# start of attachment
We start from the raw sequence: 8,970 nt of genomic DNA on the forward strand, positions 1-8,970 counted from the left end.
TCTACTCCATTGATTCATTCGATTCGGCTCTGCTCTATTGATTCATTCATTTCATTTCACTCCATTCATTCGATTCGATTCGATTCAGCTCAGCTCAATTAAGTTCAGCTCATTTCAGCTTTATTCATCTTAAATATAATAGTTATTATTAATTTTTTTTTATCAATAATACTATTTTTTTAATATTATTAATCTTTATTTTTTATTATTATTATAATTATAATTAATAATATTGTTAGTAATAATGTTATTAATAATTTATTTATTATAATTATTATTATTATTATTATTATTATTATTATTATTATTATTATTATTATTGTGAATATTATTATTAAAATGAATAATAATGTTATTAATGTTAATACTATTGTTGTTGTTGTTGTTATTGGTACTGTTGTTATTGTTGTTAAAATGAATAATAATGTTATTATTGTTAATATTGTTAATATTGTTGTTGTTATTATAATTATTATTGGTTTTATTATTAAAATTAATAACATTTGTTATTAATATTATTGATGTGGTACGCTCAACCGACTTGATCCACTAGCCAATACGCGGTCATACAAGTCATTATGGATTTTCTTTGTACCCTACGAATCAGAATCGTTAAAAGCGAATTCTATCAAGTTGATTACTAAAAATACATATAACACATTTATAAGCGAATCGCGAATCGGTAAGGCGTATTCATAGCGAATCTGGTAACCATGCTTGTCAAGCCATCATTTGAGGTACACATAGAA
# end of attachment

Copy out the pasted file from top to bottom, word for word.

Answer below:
We start from the raw sequence: 8,970 nt of genomic DNA on the forward strand, positions 1-8,970 counted from the left end.
TCTACTCCATTGATTCATTCGATTCGGCTCTGCTCTATTGATTCATTCATTTCATTTCACTCCATTCATTCGATTCGATTCGATTCAGCTCAGCTCAATTAAGTTCAGCTCATTTCAGCTTTATTCATCTTAAATATAATAGTTATTATTAATTTTTTTTTATCAATAATACTATTTTTTTAATATTATTAATCTTTATTTTTTATTATTATTATAATTATAATTAATAATATTGTTAGTAATAATGTTATTAATAATTTATTTATTATAATTATTATTATTATTATTATTATTATTATTATTATTATTATTATTATTATTGTGAATATTATTATTAAAATGAATAATAATGTTATTAATGTTAATACTATTGTTGTTGTTGTTGTTATTGGTACTGTTGTTATTGTTGTTAAAATGAATAATAATGTTATTATTGTTAATATTGTTAATATTGTTGTTGTTATTATAATTATTATTGGTTTTATTATTAAAATTAATAACATTTGTTATTAATATTATTGATGTGGTACGCTCAACCGACTTGATCCACTAGCCAATACGCGGTCATACAAGTCATTATGGATTTTCTTTGTACCCTACGAATCAGAATCGTTAAAAGCGAATTCTATCAAGTTGATTACTAAAAATACATATAACACATTTATAAGCGAATCGCGAATCGGTAAGGCGTATTCATAGCGAATCTGGTAACCATGCTTGTCAAGCCATCATTTGAGGTACACATAGAA